We assessed CRF during a progressive maximal ergometer bicycle test (Ergomedic 839; Monark, Varberg, Sweden) (23). HR was recorded every 5 s during the test using an HR monitor (Polar Vantage, Polar Electro Oy, Kempele, Finland). Criteria for a maximal effort were HR ≥185 bpm and a subjective judgment by the observer that the participant could no longer continue, even after verbal encouragement. Maximal power output (wattmax) was used to estimate maximal oxygen uptake using the following equation: V˙O2max (mL O2·min−1·kg−1) = 0.465 + (0.0112 × wattmax) + (0.172 × gender)/body weight (kg), where gender is as follows: boys = 1 or girls = 0 (15). The fitness measure is highly reproducible (coefficient of variation, 2.5%–4.8%), and a previous validation study among 15-yr olds have shown that this measure is highly correlated with directly measured V˙O2max (r > 0.90, P < 0.001) (2).

Other covariates

Height and weight were measured while the participants were wearing light clothing, without shoes, using standard anthropometric procedures. Waist circumference (WC) was measured to the nearest 1 mm at the midpoint between the lower ribs and the iliac crest with a flexible tape. Smoking status (yes/no) and monthly frequency soft drinks, fruit, and vegetable intake were obtained by self-report in adolescence using a computer-based questionnaire as described previously (23). Parental educational level was obtained by parental self-report. Parental educational status was defined according to the International Standard Classification of Education (ISCED) (UNESCO 1997). However, because the details obtained of the description of education were insufficient, the ISCED seven-point scale was combined into three new groups (I = level 1–2, II = level 3–4, and III = level 5–7). Moderate and vigorous physical activity (MVPA) was assessed using accelerometry with data reduction as described previously (18). Specifically, an accelerometer output >2000 counts·min−1 (equivalent to walking about 4 km·h−1) was defined as MVPA and expressed as percentage of total registered time.

Statistics

Associations of TV viewing, computer use, and total screen time use with isometric trunk muscle strength (standardized score (SD)) was analyzed using multivariable adjusted linear regression. Initially, we ran models adjusting for age, sex, recruitment wave, parental educational status, smoking status, intake of soft drinks, and fruit and vegetable intake. We then ran analyses with additional adjustment for CRF and WC. We also ran a multivariable adjusted model including both TV viewing and computer use in the same model to assess whether both types of screen-based behavior were associated with isometric trunk muscle strength, independent of each other.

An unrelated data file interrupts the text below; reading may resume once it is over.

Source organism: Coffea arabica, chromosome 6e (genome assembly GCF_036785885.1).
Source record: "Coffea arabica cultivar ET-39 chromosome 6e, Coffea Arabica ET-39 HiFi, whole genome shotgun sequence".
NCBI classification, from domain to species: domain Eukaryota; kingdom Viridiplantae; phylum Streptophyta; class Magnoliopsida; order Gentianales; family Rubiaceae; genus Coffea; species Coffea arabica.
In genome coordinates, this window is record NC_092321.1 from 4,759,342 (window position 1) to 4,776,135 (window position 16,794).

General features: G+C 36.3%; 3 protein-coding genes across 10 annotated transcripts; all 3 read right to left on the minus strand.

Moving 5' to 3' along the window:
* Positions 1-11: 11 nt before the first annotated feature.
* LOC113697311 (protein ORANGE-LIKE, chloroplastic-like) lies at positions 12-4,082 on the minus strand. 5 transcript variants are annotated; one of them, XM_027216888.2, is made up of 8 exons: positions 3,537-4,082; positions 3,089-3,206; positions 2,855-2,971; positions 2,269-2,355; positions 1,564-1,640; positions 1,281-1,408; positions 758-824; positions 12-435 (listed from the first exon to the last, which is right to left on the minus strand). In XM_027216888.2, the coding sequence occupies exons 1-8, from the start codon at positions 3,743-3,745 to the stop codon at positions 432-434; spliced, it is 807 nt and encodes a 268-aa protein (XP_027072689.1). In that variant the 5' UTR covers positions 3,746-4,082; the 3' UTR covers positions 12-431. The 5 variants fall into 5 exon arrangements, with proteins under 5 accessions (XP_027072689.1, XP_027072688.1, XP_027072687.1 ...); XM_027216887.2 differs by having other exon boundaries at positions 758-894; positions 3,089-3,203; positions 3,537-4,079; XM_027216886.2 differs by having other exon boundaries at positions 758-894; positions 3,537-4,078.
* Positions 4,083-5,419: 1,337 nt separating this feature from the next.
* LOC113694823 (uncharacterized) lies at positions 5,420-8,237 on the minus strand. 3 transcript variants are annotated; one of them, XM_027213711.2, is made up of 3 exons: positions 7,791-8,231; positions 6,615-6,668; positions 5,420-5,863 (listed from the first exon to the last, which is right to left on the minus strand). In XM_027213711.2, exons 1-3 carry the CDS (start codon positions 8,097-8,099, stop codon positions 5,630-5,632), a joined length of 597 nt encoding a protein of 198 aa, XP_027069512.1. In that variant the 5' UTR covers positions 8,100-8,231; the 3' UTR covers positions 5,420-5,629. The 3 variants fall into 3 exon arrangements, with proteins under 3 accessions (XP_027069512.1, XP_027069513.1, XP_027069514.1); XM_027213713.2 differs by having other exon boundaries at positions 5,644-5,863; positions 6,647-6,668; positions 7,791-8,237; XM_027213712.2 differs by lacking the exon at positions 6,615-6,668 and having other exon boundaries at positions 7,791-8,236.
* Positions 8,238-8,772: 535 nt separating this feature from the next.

We also examined the association of screen time use with isometric trunk muscle strength by CRF level, parental educational level, and sex. Interaction between screen time and these factors was examined by including interaction terms with main effects included in the multivariable models.

In sensitivity analyses, we additionally adjusted for accelerometry-measured MVPA to examine if any residual confounding by physical activity remained that CRF may not have captured. Because 37% of the participants with otherwise full data had missing information on accelerometer-measured MVPA, we imputed missing values on MVPA using a multiple linear regression imputation approach (“mi impute” in STATA), including all covariates and the outcome. We obtained beta coefficients and SE on the basis of 20 imputed data sets while the variability between imputations is adjusted for (24).

All statistical analyses were performed in STATA 12.1 with alpha = 0.05 (two sided).

RESULTS

The present study included a total of 606 adolescents 14–16 yr old, of whom 205 were recruited in 1997/1998 and 401 in 2003/2004. Table 1 shows selected characteristics of the included participants in the present study compared with participants excluded because of missing data (n = 267). There were no differences between included participants and individuals with missing data in majority of the characteristics, except for age, gender, and TV viewing time. Individuals with missing data were slightly older and viewed more TV, and the percentage of boys compared with girls was lower (Table 1). The mean screen time was 2.8 h·d−1 among boys and 1.8 h·d−1 among girls participating in the study. The Spearman correlation coefficient between TV viewing and computer use was 0.10 (P = 0.02).